How a Trickle Can Turn into a Flood
In 1903, a lawyer in Germany took out an insurance policy and made payments on it faithfully. When the policy came due in twenty years, he cashed it in and bought a single loaf of bread with the proceeds. He was fortunate. If he had waited a few days longer, the money he received would have bought no more than a few crumbs.
Germany had been on the usual fractional reserve gold standard prior to World War I, with the Reichsbank—its central bank—expanding the money supply at a “mild” 1–2 percent inflation rate. When war broke out in 1914, the government followed the standard policy of deficit spending rather than attempting to raise taxes. The Reichsbank’s role was to monetize the government debt—that is, pay for new treasury obligations by printing more money.
At the war’s end, the number of German marks in circulation had quadrupled, and prices had gone up 140 percent. However, the mark was no worse off than the currencies of other belligerents. It was weaker than the American dollar but stronger than the French franc and about the same as the British pound.
Yet, five years later, by December 1923, Germans were paying trillions of marks for ordinary goods, an almost inconceivable situation in a country with a long tradition of education and scholarship—where Americans had once gone to study for advanced degrees. What happened?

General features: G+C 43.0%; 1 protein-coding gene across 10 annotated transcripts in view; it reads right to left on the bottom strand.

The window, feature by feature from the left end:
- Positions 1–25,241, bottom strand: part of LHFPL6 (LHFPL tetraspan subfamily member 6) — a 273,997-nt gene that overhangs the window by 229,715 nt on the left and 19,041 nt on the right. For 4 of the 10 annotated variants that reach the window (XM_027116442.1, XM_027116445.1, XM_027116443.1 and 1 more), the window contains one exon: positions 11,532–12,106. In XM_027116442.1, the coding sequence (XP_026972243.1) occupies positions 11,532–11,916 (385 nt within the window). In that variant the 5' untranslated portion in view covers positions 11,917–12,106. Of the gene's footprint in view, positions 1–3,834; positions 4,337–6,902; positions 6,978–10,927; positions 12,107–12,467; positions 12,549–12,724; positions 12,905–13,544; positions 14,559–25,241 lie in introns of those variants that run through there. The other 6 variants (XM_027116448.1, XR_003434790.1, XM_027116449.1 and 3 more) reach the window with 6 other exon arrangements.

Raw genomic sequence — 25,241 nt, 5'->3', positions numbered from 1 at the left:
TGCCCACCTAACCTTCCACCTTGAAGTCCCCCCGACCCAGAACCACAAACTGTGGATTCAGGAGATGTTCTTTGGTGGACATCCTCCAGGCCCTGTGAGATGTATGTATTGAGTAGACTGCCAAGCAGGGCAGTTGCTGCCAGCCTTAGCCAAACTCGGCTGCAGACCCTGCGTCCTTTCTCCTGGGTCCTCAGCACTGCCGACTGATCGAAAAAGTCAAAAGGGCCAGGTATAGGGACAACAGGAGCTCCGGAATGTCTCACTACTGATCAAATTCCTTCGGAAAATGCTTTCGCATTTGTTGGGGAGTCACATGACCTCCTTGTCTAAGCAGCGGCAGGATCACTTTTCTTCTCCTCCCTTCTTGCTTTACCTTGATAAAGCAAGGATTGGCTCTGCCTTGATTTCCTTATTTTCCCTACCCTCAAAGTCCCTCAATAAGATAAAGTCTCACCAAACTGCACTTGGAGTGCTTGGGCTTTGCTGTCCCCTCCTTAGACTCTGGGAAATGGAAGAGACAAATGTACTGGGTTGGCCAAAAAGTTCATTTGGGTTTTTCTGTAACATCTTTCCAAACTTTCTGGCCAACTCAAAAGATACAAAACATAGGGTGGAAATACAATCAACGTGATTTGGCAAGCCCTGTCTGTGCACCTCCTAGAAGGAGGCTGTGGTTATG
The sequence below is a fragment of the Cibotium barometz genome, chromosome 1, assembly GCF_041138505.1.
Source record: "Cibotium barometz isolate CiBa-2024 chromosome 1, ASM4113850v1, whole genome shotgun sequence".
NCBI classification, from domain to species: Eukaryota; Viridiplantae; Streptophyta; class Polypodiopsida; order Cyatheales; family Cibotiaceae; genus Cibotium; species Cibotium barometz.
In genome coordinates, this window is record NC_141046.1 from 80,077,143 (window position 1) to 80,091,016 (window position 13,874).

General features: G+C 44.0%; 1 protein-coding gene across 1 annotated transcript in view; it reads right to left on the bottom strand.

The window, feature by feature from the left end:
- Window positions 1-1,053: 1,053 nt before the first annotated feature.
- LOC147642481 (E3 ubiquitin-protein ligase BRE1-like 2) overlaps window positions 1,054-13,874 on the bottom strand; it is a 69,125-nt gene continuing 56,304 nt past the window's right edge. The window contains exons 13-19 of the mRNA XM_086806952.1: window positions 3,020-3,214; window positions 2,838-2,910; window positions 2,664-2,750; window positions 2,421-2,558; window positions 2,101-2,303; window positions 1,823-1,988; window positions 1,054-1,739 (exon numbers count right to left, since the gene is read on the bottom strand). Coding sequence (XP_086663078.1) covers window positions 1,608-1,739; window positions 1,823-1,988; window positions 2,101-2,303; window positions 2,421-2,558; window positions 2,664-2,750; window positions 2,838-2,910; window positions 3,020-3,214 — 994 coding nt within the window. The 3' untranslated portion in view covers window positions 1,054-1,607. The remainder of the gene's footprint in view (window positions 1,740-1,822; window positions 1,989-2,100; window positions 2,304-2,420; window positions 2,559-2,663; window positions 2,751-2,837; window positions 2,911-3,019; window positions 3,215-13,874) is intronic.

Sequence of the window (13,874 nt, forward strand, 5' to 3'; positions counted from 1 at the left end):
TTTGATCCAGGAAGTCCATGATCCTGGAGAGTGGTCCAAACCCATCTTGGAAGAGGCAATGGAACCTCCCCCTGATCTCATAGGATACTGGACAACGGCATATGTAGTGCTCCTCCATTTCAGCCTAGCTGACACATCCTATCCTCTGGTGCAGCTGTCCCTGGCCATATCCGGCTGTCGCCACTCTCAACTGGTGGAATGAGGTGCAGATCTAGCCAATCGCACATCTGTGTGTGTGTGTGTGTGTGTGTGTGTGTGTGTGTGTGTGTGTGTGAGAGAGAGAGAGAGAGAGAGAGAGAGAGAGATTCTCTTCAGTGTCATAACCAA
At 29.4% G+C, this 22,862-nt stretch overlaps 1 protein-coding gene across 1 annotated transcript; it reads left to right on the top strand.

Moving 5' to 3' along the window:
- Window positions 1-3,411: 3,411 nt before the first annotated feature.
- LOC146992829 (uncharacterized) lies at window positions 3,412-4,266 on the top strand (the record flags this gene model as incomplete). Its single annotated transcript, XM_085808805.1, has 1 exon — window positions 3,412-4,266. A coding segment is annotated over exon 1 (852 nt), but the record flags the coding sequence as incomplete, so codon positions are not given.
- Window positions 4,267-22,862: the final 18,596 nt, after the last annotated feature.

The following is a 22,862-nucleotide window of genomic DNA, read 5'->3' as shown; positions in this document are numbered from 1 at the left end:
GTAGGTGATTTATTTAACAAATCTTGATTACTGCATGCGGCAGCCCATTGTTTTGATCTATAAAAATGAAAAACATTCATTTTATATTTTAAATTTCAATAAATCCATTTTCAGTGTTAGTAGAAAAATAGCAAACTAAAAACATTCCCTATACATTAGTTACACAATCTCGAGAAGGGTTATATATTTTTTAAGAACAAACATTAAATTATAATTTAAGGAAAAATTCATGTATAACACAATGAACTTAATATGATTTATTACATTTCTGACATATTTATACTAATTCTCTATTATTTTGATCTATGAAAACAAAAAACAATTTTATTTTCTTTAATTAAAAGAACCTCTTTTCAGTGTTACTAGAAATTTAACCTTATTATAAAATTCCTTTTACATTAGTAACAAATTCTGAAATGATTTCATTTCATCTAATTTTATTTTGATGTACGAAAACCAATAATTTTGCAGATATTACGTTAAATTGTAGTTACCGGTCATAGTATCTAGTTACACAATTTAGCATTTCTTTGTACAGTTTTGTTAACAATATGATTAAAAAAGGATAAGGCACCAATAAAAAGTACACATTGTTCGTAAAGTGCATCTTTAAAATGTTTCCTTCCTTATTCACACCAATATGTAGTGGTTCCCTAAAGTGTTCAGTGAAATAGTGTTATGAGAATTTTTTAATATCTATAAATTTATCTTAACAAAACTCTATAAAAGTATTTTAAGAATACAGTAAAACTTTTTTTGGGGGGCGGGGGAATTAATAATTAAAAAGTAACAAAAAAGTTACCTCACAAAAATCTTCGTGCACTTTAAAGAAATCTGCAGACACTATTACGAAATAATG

In addition to carrying the economic burdens of the armistice—Winston Churchill’s starvation blockade of import-dependent Germany continued after the cease-fire of November 1918—the socialist German government had pushed ahead with the state funding of health, education, and welfare. It also had to deal with astronomical deficits from its nationalized industries and demobilization expenses from the war. From 1914 to 1923, its tax revenues paid for only 15.0 percent of its expenses; by October 1923, tax receipts covered only 0.8 percent of government expenditures.
The government’s choices throughout were either to cut spending, borrow from the public, raise taxes, or print more money. It pursued the last policy, while at the same time vehemently denying it was inflating the money supply. To the government and its supporters, its paper inflation was a consequence, not a cause; the real culprits in Germany’s monetary meltdown were the impossible reparation payments and other burdens imposed by the Treaty of Versailles. Eventually, currency speculators shared the blame, but the official press never placed responsibility for the inflation on the institution actually printing the money.
In a fitting twist of justice, the government’s inflationary policies—in destroying taxable wealth—reduced its revenue.
With the mark collapsing, mortgages, bonds, annuities, pensions, and the like were virtually worthless, and tax authorities had almost nothing to tax. Savers, especially rich ones, had moved their savings to foreign bank accounts and foreign currencies in a massive “flight of capital” to escape the plunder. With inflation increasing hourly, overall tax revenue fell simply due to the time lapse between taxable transactions and tax payments. Meanwhile, government expenditures accelerated, pushing deficits higher. The government printed ever-greater quantities of money to meet its liabilities, which created even higher deficits. Like a man caught in quicksand, each frantic struggle only moved the government closer to the end.